Tomyris, or Queen Tomiri, was a Massagetean ruler who reigned over the Massagetae, a Scythianpastoral-nomadic confederation of Central Asia east of the Caspian Sea, in parts of modern-day Turkmenistan, Afghanistan, western Uzbekistan, and southern Kazakhstan. Tomyris led her armies to defend against an attack by Cyrus the Great of the Achaemenid Empire, and defeated and killed him in 530 BC (although this is debatable since Herodotus mentions that this was only one of many stories relating Cyrus the Great’s death).
According to the accounts of Greek historians, Cyrus was victorious in his initial assault on the Massagetae. His advisers suggested laying a trap for the pursuing Scythians: the Persians left behind them an apparently abandoned camp, containing a rich supply of wine. The pastoral Scythians were not used to drinking wine—”their favored intoxicants were hashish and fermented mare’s milk”—and they drank themselves into a stupor. The Persians attacked while their opponents were incapacitated, defeating the Massagetae forces, and capturing Tomyris’ son, Spargapises, the general of her army. Of the one third of the Massagetae forces that fought, there were more captured than killed. According to Herodotus, Spargagises coaxed Cyrus into removing his bonds, thus allowing him to commit suicide while in Persian captivity.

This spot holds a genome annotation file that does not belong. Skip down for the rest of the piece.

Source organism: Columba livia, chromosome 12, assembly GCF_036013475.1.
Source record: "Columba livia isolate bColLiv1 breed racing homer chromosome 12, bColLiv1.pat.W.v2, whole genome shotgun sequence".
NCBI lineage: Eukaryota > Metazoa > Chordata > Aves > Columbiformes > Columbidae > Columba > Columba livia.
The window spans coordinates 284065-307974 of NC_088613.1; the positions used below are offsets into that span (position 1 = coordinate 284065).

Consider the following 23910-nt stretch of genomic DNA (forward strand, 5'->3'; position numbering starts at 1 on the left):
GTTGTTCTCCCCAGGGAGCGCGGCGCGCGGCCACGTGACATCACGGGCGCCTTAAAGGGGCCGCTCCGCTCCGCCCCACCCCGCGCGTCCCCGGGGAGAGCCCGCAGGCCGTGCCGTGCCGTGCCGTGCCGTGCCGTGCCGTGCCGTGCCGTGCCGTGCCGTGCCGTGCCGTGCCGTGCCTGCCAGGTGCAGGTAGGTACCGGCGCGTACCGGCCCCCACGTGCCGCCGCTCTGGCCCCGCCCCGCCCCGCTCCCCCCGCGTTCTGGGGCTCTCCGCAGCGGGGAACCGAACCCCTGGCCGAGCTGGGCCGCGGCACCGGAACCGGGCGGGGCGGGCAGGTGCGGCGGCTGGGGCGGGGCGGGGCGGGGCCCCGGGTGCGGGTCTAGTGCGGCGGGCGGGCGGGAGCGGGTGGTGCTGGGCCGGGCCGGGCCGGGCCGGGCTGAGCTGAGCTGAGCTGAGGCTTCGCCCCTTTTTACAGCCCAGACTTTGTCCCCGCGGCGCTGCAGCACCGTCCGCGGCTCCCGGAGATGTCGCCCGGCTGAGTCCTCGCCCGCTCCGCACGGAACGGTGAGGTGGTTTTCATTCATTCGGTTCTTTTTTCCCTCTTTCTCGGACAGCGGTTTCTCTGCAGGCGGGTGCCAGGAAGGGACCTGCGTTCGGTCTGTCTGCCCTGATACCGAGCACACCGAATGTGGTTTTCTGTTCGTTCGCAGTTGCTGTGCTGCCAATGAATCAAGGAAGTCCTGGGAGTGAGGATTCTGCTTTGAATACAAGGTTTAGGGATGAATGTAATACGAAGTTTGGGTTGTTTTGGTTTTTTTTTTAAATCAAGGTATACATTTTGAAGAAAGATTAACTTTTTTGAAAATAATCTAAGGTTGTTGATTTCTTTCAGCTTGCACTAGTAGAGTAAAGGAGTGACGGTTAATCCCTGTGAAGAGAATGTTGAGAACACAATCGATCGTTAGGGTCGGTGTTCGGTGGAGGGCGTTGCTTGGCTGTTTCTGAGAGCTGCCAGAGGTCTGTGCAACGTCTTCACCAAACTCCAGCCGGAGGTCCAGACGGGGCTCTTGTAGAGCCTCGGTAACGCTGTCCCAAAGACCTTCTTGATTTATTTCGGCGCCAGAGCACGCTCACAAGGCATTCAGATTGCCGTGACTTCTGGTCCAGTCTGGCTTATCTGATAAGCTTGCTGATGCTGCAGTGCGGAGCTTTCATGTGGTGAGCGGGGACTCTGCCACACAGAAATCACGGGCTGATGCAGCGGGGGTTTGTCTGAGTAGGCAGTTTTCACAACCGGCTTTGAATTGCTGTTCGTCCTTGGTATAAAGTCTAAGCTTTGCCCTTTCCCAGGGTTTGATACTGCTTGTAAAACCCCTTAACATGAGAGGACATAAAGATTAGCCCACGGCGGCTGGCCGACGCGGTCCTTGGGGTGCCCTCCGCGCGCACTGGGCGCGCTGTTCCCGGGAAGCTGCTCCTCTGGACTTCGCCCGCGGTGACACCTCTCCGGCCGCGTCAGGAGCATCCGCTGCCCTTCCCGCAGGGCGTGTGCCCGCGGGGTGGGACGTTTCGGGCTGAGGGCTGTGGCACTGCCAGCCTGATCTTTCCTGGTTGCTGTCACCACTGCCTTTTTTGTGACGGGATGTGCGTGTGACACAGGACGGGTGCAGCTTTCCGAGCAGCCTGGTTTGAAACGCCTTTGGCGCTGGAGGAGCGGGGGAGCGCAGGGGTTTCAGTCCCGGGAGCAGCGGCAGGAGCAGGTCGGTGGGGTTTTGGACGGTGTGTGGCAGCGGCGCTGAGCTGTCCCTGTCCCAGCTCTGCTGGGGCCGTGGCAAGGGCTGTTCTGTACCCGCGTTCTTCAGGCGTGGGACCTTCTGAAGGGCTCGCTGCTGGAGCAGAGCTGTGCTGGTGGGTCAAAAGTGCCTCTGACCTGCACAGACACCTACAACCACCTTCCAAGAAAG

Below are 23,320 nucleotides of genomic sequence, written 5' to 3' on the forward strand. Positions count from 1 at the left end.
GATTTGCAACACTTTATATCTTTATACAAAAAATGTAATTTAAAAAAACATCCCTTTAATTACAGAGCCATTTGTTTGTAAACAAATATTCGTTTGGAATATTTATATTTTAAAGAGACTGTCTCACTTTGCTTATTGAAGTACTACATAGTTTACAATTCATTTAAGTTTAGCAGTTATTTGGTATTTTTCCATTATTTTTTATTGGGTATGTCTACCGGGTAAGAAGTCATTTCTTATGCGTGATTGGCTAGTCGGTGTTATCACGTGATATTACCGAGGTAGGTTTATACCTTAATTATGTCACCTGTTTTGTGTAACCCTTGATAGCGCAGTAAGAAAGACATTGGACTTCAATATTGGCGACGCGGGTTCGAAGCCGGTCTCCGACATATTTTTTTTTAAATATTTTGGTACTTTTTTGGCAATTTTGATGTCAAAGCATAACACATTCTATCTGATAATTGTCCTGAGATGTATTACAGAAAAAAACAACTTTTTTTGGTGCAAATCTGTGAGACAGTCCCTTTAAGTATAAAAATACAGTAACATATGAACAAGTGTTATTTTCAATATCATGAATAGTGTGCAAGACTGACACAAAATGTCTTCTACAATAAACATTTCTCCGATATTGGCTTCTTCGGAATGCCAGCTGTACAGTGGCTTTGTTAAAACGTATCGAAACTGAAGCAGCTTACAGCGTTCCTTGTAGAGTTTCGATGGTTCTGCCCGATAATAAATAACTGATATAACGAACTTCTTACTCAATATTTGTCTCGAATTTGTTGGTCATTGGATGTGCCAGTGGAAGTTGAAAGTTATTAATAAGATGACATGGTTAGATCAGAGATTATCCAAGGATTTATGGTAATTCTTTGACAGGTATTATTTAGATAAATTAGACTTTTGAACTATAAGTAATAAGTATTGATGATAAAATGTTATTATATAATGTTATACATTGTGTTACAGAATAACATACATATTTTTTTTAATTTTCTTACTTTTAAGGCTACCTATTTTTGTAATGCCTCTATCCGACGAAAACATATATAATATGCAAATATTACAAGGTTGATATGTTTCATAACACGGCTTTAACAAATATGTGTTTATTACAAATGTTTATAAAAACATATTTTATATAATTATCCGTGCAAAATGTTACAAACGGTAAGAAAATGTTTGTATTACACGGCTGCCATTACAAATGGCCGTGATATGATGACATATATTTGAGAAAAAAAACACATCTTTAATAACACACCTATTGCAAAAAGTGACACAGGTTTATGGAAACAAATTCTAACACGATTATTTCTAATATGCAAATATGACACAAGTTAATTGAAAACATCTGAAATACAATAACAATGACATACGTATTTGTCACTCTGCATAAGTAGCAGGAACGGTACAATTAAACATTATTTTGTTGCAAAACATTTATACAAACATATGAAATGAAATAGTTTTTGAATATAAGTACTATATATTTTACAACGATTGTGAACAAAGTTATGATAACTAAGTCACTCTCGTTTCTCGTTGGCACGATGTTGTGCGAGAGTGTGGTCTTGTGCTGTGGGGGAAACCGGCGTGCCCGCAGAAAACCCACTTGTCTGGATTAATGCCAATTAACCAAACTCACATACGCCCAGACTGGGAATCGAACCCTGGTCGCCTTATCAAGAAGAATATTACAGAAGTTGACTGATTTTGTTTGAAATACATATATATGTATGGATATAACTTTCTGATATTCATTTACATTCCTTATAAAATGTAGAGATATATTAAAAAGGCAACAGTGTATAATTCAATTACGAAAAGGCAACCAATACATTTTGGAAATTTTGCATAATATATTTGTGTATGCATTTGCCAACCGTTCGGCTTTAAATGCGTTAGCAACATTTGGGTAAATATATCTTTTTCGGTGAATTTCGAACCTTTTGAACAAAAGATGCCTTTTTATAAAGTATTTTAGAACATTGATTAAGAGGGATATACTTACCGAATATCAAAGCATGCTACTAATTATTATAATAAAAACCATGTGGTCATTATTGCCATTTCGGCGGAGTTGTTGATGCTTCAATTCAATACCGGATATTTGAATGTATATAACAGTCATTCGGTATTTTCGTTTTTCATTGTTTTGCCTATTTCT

Tomyris sent a message to Cyrus denouncing his treachery, and with all her forces, challenged him to a second battle. In the fight that ensued, the Massagetae got the upper hand, and the Persians were defeated with high casualties. According to Herodotus, Cyrus was killed and Tomyris had his corpse beheaded and then crucified, and shoved his head into a wineskin filled with human blood. She was reportedly quoted as saying, “I warned you that I would quench your thirst for blood, and so I shall”
DO YOU JUSTIFY SUCH KILLING?